thatametricisKa¨hlerifateachpointthereexistsaholomorphicsystemofcoordinatesinwhichthematrixforthemetricisequaltotheidentity,uptoanerrortermin|z|2(ratherthanjust|z|aswouldbethecaseforanarbitrarychoiceofcoordinates).Thegoodsystemiscalledanosculatingsystemofcoordinates.ThissecondpointofviewleadsdirectlytothefamousKa¨hleridentities(D0)=1[Λ,D00],(D00)=−−1[Λ,D0]whereD0=andD00=arethe(1,0)and(0,1)-componentsofthedeRhamdifferential,andΛisthepointwiseadjointoftheoperationω.Thecorrespondencebetweenhermitianmetricsand(1,1)-formsiscom-patiblewithrestrictiontosubvarieties,asistheKa¨hlercondition=0,soanysmoothsubvarietyXPninheritsaKa¨hlermetrictoo.Thisextrin-sicdescriptioncanbemodifiedsoastoseemmoreintrinsic,bysayingthattheKa¨hlermetricisobtainedastheChern(1,1)-formofapositivelycurvedmetriconalinebundleLoverX:intheprojectivecaseListhepullbackofthetautologicalbundleOPn(1)onprojectivespace.Inaphilosophicalsense,aKa¨hlermetricshouldbethoughtofascorrespondingtoacurvatureofaconnectiononalinebundle;thiswillonlybepreciseifthecohomologyclass[ω]isintegral.Ontheotherhand,theremaybealgebraicvarieties,orothermoreexoticthingssuchasalgebraicspaces,whichdon’thaveprojec-tiveembeddingsandsoaren’tKa¨hler.Nonetheless,themainintentionofthetheoryistoinvestigatethepropertiesofprojectivevarieties.TherearesomesignificantdifferencesbetweentheKa¨hlerandtheprojectivesituations[194],butinspiteofthosewewilloftenmixthingsup,sothatquestionsposedforoneclassofvarietiesmightwellbereinterpretedforanyotherrelatedclass.WhenavarietyXhasaKa¨hlermetricω,theKa¨hleridentitiesimplythattheLaplaciansfordandD00areproportional.Thisleads3totheHodgedecompositionforcohomology(certainlywhenXiscompact,andsomere-sultsarepossibleinthenoncompactcasetoo[63][156][183][201]).ItgivesusafirstHodge-theoreticresultaboutthehomotopyofX:ifiisoddthenbi(X):=dimHi(X,C)iseven.4JohnsonandReespointoutthatthisresultcarriesovereasilytothecaseofcohomologywithcoeficientsinalocalsystem3Somegoodreferencesforthetheorystartingfromthebeginningare[87],[194],[195],.]72[4Thisapparentlycharacterizesexactlythosealgebraicsurfaceswhichareprojective,aswasstatedinSimanca’sMathReviewMR1723831of[10]butIdidn’tfindtheactualreferenceforit.3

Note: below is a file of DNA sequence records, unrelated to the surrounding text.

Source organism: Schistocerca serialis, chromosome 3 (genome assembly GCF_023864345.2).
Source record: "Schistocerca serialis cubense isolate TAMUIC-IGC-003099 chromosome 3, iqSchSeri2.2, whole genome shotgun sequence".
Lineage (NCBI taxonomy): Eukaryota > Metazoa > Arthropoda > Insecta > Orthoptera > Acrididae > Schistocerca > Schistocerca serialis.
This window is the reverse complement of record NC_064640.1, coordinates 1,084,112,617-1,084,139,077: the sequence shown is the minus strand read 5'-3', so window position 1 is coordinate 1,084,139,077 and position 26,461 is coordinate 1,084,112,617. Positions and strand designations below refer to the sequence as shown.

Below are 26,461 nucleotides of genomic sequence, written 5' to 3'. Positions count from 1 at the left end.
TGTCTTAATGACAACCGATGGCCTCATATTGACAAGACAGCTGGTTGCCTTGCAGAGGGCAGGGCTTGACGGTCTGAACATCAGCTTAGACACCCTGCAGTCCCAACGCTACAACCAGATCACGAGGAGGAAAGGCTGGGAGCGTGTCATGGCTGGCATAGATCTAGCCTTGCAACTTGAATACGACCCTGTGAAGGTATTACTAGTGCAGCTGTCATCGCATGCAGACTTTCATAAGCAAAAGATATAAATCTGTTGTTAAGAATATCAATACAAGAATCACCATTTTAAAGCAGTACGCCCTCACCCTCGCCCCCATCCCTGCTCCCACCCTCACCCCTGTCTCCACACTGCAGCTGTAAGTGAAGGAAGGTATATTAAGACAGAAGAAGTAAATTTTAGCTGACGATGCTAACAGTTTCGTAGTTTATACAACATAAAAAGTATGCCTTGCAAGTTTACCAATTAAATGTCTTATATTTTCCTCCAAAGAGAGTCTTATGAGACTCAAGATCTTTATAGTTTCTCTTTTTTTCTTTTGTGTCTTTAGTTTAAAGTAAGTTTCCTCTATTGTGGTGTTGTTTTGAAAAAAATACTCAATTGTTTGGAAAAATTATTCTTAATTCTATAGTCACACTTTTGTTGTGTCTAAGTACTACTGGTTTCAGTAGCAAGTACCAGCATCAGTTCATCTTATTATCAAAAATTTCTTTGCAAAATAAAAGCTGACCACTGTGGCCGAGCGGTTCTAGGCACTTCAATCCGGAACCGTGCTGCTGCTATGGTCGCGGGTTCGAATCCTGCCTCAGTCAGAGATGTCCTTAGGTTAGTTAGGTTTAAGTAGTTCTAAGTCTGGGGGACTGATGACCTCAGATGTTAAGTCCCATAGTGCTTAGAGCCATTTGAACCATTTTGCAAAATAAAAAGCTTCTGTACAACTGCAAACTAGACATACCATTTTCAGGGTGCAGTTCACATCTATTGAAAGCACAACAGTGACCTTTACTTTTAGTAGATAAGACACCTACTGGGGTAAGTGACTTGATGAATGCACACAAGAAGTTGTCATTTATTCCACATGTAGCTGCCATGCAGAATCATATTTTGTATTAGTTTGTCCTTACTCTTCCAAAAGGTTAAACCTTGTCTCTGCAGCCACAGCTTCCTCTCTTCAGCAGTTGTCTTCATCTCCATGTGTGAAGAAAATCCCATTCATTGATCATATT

withfinitemonodromygroup[104],andtheyuseittoshowthatcertainfreeproductscannotoccur.ThiswasextendedbyArapura[11]tocovercertainamalgamatedproducts,inamoreelementaryversionofGromov’generaltheoremthatπ1(X)canneverbeanontrivialamalgamatedproduct[88].Treatingthenoncompactcasebycompactifying,resolvingsingularities,5andthenusingthelogarithmicdeRhamcomplex,leadstomixedHodgestructuresonthecohomologyinthiscase[63][183][201][173][172][149].CombiningwithsimplicialtechniquesgivesmixedHodgestructuresonsin-gularvarietiestoo.AclassicaltechniqueforanalyzingthetopologyofalgebraicvarietiesisLefschetzdevissage[63].Onecanarrange(byabirationaltransformation)tohaveafibrationXP1whosefibersaren1-dimensionalvarieties,afinitenumberofthemsingular(thatistosaymoresingularthantheothers).ThetopologicalpropertiesofXaredeterminedbythetopologicalpropertiesofthegeneralfiber,thewayitstopologyistransformedunderthemon-odromyrepresentationofπ1(P1−{s1,...,sk}),andthewaythesingularfibersfillthingsin.ThisledtothingssuchasZariski’scalculationsoffun-damentalgroups,aswellasproofsofcertainpartsoftheLefschetztheorems(fullerandeasierproofsbeingobtainedusingtheHodgedecompositionforcohomology).GriffithsproposedtothrowHodgetheoryintothissituation,namelytolookathowtheHodgedecompositionofthecohomologyofthefibersvaries.HediscoveredthefundamentalGriffithstransversalityrelationgoverningthevarianceoftheHodgefiltration,anddevelopedmuchofthebasictheoryofvariationsofHodgestructurewhichshowshowthisfamilyofHodgestructuresintegratestogivetheHodgestructureonthetotalspace.Thisleftopenthequestionofwhathappensnearthesingularities,thean-swersfurnishedby[174][51].Similarly,whathappenswhenthetotalspace,andhencethefibers,arenoncompactand/orsingular—inthiscaseweobtainvariationsofmixedHodgestructure,andthecombinedsituationwherethisdegeneratesleadstoamountainoflinearalgebra[183][201]whichveryfewcangrasp(anyoneoutthere?).Towrapupthishistoricalperspectivealittlefaster,basicallythere-mainingtheoreticaldirectionshavebeentolookatHodgetheoryforthefullhomotopytypeofX.Thiscanmeanlookingatthehomotopygroups,whichobtainmixedHodgestructures6[141],idemforthepro-nilpotentcompletion5Hironaka’sresult[98]hasrecentlybeenrevisitedbyseveralpeople[1][24][36].6Onenotableexceptiontotheprinciplethathomotopicinvariantswhicharefinitedi-4